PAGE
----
"It depends on scale," said Sean McDermott, CEO of Windward IT Solutions, an IT service management and systems engineering firm based in Herndon, Virginia. "It really is totally dependent on how much infrastructure they have and how much resources they have to do it."

One person can manage anywhere from 40 to maybe 80 servers or virtual machines, but when you start getting beyond a ratio that's comfortable and you can't handle anymore, it's time to look to a partner, he said.

A big part of finding a good partner is to know where you want your company to go and how that partner can help get you there.

"In the long term, you have to understand what you want out of [the partnership]," McDermott said.

If you want someone to monitor your infrastructure, perform patches, ensure security, update you on compliance issues and bring the cloud back up if it goes down, it's easy to bid this out and choose the best partner, he said.

"But depending on the type of application you're running in the cloud, having a partner that has the ability to do that plus become a value add to your team to look at the analytics and understand what the analytics mean … that partner can pay for itself in spades," he said.

McDermott advises that companies look for a cloud partner that offers personalized service from the get-go, not just as an add-on service. A partner should "ultimately become an extension of your team and start to understand what you are doing -- and you don't get a different person every time you call up," he said. "That's a waste of time and money."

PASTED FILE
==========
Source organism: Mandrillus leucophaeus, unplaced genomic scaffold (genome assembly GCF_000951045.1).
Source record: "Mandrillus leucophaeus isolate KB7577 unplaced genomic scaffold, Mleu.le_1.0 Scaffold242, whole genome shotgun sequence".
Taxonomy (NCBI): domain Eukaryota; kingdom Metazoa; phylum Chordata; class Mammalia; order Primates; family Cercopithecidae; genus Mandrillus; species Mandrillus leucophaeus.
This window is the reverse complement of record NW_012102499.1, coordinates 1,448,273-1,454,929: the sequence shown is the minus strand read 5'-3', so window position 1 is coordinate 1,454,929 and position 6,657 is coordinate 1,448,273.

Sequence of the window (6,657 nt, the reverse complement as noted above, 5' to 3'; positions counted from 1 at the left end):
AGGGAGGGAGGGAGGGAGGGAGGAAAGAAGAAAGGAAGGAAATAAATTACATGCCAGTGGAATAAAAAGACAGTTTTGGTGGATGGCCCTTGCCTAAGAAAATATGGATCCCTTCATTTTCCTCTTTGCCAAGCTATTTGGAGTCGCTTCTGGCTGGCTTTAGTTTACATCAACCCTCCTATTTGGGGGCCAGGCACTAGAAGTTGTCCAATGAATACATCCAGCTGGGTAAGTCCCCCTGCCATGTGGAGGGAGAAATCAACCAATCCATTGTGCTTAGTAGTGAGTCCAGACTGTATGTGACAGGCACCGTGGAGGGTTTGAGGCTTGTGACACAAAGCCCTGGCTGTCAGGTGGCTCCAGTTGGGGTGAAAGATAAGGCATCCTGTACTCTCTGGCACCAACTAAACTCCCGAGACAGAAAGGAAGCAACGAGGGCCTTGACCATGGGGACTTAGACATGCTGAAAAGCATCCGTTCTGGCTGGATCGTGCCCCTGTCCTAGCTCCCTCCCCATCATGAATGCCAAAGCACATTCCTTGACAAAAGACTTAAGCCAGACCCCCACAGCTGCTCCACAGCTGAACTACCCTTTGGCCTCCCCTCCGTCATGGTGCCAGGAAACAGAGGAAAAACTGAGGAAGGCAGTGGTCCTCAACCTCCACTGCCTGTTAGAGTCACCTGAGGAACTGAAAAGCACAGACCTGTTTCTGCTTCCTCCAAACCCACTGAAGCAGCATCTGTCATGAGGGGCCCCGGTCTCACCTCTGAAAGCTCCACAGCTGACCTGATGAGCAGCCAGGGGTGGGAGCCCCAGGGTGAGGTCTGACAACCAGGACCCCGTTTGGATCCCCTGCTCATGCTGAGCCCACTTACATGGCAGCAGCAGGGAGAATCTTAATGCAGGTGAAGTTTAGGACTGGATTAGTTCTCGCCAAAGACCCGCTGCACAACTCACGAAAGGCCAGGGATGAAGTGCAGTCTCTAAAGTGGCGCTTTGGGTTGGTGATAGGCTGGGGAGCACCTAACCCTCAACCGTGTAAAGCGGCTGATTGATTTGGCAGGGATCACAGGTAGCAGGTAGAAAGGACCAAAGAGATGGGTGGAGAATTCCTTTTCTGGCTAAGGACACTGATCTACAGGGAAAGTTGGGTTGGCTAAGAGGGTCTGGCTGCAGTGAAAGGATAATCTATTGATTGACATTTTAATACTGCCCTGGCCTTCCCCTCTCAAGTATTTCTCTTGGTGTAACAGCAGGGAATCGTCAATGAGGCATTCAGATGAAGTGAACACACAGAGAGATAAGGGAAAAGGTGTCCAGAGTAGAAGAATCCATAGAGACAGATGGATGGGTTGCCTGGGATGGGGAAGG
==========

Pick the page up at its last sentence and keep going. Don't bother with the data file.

You also want your partner to act on your behalf with the cloud service provider, McDermott noted.

"The problem with [companies] like Rackspace and Amazon is that they're not readily available to assist you in that fine-tuning stuff," he added. "You can rely on them and certainly should rely on them to be your voice in making sure the cloud provider meets your expectations on the SLAs but also … makes sure you're getting the best price you possibly can at that given time."

CypherWorx is in talks with its partner to control AWS costs and is looking into reserved instances.

"I have been surprised at times when we got lower [AWS] bills than we expected," Cypher said. "That's one of the reasons we're looking at the reserved instance; it could control that cost a little more."

The company runs about 14 instances in AWS, ranging from m1.Large instances to t1.micro instances.

"2nd Watch gave us an analysis of our current usage and then calculated what the difference would be with reserved instances," Cypher said. "They have a calculation to figure that out based on historic and anticipated usage."

But keep in mind: Finding cost savings with a cloud services partner will cost you, so the savings may be a wash. CypherWorx pays 2nd Watch a fixed monthly fee for hours for its managed cloud services and then an additional charge for the database specialist, on top of its AWS charges.

Michelle Boisvert is executive site editor for SearchCloudComputing, SearchAWS, SearchWindowsServer and SearchDataCenter. Contact her at